B) Teach it to your audience as if they have never learnt this idea.
C) Provide an accurate, clear, creative and entertaining example of the idea. Please ensure that we do not perpetuate racist, classist, sexist, and/pr heterosexist ideas. This video should be consciousness raising - we will perpetuate positive psychology!

In addition, after the video is shown in class, each group member may be asked to speak about discussing strengths and weaknesses of their production and demonstrate full and accurate understanding of their chosen concept. 

Be as creative and professional as possible!  It is recommended that each file be saved to a flash drive, a windows media file, DVD, or equivalent. Please provide me with a DVD with your groups Video Project saved onto it on the day your group presents. Each group should test their video ahead of time to make sure it plays and has sound.  All group members should arrive on time and ready to present!

Psychology Video Projects will be graded on of 0 (low) – 5 (high) for each areas totaling up to 50 points::
      1. quality of video
      2. effort
      3. teamwork/group cohesion
      4. creativity
      5. subject mastery & delivery
      6. completeness
      7. accuracy of concepts
      8.  consciousness raising
      9. staying within time
      10. students self grading

Council Group: There will be 10 council group meetings, and a blue book assignment, totaling to 50 points. There is no possible way to make-up a council experience. If you were absent on the day of council, you will not earn points for that missed council.  However, if you are absent on the day a council is held, you will be allowed up to one excused absence with proper medical documentation. You must provide proper excused absence documentation is turned in to your instructor within a week of missed class session. Failure to follow these procedures will result in a “0” on this assignment.

Total breakdown of points:
40 points          4 non-cumulative quizzes
5 points            TBA assignment
5 points            TBA assignment           
50 points          Video Project
50 points           Council participation
= 150 points

A = 89-100%            B = 77-88%            C = 65-76%            D = 53-64%            F = 52% and lower
Attendance: Students are expected to attend class and be on time.  If a student misses 2 or more class, he/she is risking being dropped from the class by the instructor. Students must speak with Instructor if issues with attendance and timeliness become an issue.

ELAC’s Official Policy on Academic Honesty
Students are expected to refrain from engaging in the following behaviors:
1. Using, receiving, or providing unauthorized information during tests or on any written assignments.
2. Changing answers on assignments after work has been graded.
3. Using unauthorized electronic devices, such as cell phones, PDAs, electronic dictionaries, IPODs, etc.
4. Having another student take an examination for you or taking an examination for another student. Photo identification may be required at the first examination.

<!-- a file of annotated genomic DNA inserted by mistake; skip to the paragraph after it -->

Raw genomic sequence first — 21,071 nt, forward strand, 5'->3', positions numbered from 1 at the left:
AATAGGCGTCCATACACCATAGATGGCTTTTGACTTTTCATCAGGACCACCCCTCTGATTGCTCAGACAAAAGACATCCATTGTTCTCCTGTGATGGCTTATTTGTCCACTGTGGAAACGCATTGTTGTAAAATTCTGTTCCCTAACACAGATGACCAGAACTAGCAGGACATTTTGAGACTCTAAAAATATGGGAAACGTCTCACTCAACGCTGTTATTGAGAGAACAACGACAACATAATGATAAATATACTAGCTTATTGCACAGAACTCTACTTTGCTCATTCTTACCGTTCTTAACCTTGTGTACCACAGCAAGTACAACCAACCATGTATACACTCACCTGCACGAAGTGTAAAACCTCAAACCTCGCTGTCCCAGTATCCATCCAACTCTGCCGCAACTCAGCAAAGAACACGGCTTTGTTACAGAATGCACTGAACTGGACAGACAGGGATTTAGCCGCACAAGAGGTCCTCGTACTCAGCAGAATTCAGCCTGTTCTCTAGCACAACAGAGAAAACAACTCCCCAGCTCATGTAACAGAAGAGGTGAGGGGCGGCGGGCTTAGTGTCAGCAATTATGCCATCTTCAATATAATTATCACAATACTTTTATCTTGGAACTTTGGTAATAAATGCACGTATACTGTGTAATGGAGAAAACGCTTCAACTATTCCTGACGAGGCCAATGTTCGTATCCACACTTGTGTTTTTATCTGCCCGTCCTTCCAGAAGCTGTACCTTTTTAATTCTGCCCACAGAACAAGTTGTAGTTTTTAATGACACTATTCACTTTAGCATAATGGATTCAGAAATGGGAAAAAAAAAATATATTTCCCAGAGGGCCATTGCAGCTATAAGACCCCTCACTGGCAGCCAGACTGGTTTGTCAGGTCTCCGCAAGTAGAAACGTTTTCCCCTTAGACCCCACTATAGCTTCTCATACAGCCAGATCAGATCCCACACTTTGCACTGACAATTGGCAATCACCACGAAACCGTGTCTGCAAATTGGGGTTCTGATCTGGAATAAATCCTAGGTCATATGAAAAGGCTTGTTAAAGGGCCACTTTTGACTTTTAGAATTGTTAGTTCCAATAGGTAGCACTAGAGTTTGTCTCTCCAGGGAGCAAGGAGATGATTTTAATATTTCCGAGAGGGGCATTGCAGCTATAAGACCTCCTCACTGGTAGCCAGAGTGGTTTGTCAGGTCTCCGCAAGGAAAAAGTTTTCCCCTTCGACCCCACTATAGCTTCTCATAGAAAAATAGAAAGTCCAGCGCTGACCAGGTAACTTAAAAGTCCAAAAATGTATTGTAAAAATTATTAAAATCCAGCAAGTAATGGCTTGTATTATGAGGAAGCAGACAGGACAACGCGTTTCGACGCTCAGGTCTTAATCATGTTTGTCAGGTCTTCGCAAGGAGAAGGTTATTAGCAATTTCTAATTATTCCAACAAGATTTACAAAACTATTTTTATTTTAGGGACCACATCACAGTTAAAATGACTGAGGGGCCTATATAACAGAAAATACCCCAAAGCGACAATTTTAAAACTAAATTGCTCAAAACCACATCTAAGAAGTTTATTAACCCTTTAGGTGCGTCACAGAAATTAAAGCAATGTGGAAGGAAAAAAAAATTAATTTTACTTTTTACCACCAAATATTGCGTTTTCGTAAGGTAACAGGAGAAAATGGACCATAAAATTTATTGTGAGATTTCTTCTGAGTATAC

5. Plagiarizing or presenting someone else’s work as your own.
6. Forging or altering registration documents, grades, or add permits.
7. Bribing or attempting to bribe an instructor or other college official for grade consideration or other special favors.
8. Violating any other standard that an instructor identifies as cheating in that particular course or subject area.

When there is evidence of academic dishonesty, the instructor may issue the student a zero or “F” on that particular assignment or test. The instructor may also initiate student discipline. Any student concerned about the implementation of this policy should review the College Catalog Student Information, where he/she will find references to the Student Grievance Procedure and relevant Board Rules.

Student Resources at ELAC
A major part of your ability to do well and succeed in this class, and in all your classes at East Los Angeles College, is to be aware of and make use of all the resources available to you as students. The ELAC website ( is a great place to get information on all the support, academic counseling, financial assistance, student health center, and other help available to you. More information on all of these programs is available on the ELAC website.

Course Schedule:

Chapter            Topic                                                            Assignment Due
                       Thinking Critically With
Psychological Science

15                      Social Psychology                                    Quiz #1

2                        The Biology of Mind                                 Quiz #2
12                      Personality                                                Quiz #3

7                        Learning                                                    Quiz #4
10                      Motivation (Focus on sexuality)             Group Video Project due:

3             Consciousness                                                     Final – in class assignment                                                                                                       Bring Blue book
                                                                                             Thursday May 29, 2013
                                                                                             3:10 p.m. – 5:10 p.m.
Final Exam Schedule:

*No class: Spring Break March 29, 2013 – April 5, 2013

*Please be advised; syllabi changes may be made during the span of this course.  Students will be notified during class, at which point it is the student’s responsibility to make changes to his/her syllabi.
**I look forward to facilitate critical thought, mindfulness, and positivity! J